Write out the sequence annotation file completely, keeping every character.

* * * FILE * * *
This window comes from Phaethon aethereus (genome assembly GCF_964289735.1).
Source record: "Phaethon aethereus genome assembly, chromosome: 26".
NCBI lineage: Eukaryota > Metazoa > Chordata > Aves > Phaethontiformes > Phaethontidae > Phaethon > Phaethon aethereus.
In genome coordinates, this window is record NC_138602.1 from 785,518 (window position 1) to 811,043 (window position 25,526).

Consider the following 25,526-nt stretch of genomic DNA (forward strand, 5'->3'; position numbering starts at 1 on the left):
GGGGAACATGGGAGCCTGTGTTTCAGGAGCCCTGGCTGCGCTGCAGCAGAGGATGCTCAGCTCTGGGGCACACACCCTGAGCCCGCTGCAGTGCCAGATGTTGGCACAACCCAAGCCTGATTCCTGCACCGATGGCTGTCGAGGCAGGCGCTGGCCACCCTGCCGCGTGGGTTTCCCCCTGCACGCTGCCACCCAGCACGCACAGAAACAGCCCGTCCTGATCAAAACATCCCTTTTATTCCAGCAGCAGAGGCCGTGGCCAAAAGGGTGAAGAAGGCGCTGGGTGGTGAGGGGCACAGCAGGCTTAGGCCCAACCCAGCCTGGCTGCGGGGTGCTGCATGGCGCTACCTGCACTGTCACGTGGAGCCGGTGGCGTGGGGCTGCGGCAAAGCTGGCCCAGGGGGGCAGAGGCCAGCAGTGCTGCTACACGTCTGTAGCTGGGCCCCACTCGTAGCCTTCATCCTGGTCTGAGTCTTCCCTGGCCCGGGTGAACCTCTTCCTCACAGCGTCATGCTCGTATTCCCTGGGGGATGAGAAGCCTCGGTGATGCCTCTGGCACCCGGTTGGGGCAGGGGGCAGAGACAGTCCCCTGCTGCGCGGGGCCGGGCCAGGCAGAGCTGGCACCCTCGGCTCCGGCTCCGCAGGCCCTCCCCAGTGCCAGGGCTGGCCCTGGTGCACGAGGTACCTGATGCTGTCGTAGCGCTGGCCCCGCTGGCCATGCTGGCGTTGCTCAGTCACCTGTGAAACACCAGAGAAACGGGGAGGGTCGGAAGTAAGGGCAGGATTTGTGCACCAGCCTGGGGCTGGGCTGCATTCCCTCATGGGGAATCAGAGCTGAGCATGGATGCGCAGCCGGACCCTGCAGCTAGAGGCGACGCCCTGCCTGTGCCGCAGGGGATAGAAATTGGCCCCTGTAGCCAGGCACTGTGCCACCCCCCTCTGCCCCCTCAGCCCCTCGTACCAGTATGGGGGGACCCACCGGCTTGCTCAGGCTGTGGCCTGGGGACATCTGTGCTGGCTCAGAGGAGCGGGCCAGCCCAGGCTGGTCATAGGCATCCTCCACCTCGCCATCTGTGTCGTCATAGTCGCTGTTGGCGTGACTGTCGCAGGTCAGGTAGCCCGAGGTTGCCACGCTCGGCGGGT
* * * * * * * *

This window comes from Phaethon aethereus (genome assembly GCF_964289735.1).
Source record: "Phaethon aethereus genome assembly, chromosome: 26".
NCBI lineage: Eukaryota > Metazoa > Chordata > Aves > Phaethontiformes > Phaethontidae > Phaethon > Phaethon aethereus.
In genome coordinates, this window is record NC_138602.1 from 785,518 (window position 1) to 811,043 (window position 25,526).

Consider the following 25,526-nt stretch of genomic DNA (forward strand, 5'->3'; position numbering starts at 1 on the left):
GGGGAACATGGGAGCCTGTGTTTCAGGAGCCCTGGCTGCGCTGCAGCAGAGGATGCTCAGCTCTGGGGCACACACCCTGAGCCCGCTGCAGTGCCAGATGTTGGCACAACCCAAGCCTGATTCCTGCACCGATGGCTGTCGAGGCAGGCGCTGGCCACCCTGCCGCGTGGGTTTCCCCCTGCACGCTGCCACCCAGCACGCACAGAAACAGCCCGTCCTGATCAAAACATCCCTTTTATTCCAGCAGCAGAGGCCGTGGCCAAAAGGGTGAAGAAGGCGCTGGGTGGTGAGGGGCACAGCAGGCTTAGGCCCAACCCAGCCTGGCTGCGGGGTGCTGCATGGCGCTACCTGCACTGTCACGTGGAGCCGGTGGCGTGGGGCTGCGGCAAAGCTGGCCCAGGGGGGCAGAGGCCAGCAGTGCTGCTACACGTCTGTAGCTGGGCCCCACTCGTAGCCTTCATCCTGGTCTGAGTCTTCCCTGGCCCGGGTGAACCTCTTCCTCACAGCGTCATGCTCGTATTCCCTGGGGGATGAGAAGCCTCGGTGATGCCTCTGGCACCCGGTTGGGGCAGGGGGCAGAGACAGTCCCCTGCTGCGCGGGGCCGGGCCAGGCAGAGCTGGCACCCTCGGCTCCGGCTCCGCAGGCCCTCCCCAGTGCCAGGGCTGGCCCTGGTGCACGAGGTACCTGATGCTGTCGTAGCGCTGGCCCCGCTGGCCATGCTGGCGTTGCTCAGTCACCTGTGAAACACCAGAGAAACGGGGAGGGTCGGAAGTAAGGGCAGGATTTGTGCACCAGCCTGGGGCTGGGCTGCATTCCCTCATGGGGAATCAGAGCTGAGCATGGATGCGCAGCCGGACCCTGCAGCTAGAGGCGACGCCCTGCCTGTGCCGCAGGGGATAGAAATTGGCCCCTGTAGCCAGGCACTGTGCCACCCCCCTCTGCCCCCTCAGCCCCTCGTACCAGTATGGGGGGACCCACCGGCTTGCTCAGGCTGTGGCCTGGGGACATCTGTGCTGGCTCAGAGGAGCGGGCCAGCCCAGGCTGGTCATAGGCATCCTCCACCTCGCCATCTGTGTCGTCATAGTCGCTGTTGGCGTGACTGTCGCAGGTCAGGTAGCCCGAGGTTGCCACGCTCGGCGGGT